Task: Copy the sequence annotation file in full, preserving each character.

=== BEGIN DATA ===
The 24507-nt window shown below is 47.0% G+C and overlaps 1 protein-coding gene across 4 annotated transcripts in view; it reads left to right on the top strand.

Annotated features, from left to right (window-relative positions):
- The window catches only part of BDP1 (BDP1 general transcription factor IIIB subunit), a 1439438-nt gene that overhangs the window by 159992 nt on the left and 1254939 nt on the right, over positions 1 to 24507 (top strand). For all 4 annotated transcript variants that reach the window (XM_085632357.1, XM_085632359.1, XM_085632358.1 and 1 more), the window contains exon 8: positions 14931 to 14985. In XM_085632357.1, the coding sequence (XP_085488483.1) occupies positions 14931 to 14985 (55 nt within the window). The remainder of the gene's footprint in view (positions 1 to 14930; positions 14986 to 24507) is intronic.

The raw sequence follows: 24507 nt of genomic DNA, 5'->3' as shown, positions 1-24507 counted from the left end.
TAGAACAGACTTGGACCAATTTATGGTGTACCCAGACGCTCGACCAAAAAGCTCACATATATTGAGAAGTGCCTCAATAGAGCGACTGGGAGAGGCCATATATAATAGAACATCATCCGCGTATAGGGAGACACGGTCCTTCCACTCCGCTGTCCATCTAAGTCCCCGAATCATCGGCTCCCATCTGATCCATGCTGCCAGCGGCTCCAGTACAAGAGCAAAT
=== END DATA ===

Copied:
The 24507-nt window shown below is 47.0% G+C and overlaps 1 protein-coding gene across 4 annotated transcripts in view; it reads left to right on the top strand.

Annotated features, from left to right (window-relative positions):
- The window catches only part of BDP1 (BDP1 general transcription factor IIIB subunit), a 1439438-nt gene that overhangs the window by 159992 nt on the left and 1254939 nt on the right, over positions 1 to 24507 (top strand). For all 4 annotated transcript variants that reach the window (XM_085632357.1, XM_085632359.1, XM_085632358.1 and 1 more), the window contains exon 8: positions 14931 to 14985. In XM_085632357.1, the coding sequence (XP_085488483.1) occupies positions 14931 to 14985 (55 nt within the window). The remainder of the gene's footprint in view (positions 1 to 14930; positions 14986 to 24507) is intronic.

The raw sequence follows: 24507 nt of genomic DNA, 5'->3' as shown, positions 1-24507 counted from the left end.
TAGAACAGACTTGGACCAATTTATGGTGTACCCAGACGCTCGACCAAAAAGCTCACATATATTGAGAAGTGCCTCAATAGAGCGACTGGGAGAGGCCATATATAATAGAACATCATCCGCGTATAGGGAGACACGGTCCTTCCACTCCGCTGTCCATCTAAGTCCCCGAATCATCGGCTCCCATCTGATCCATGCTGCCAGCGGCTCCAGTACAAGAGCAAAT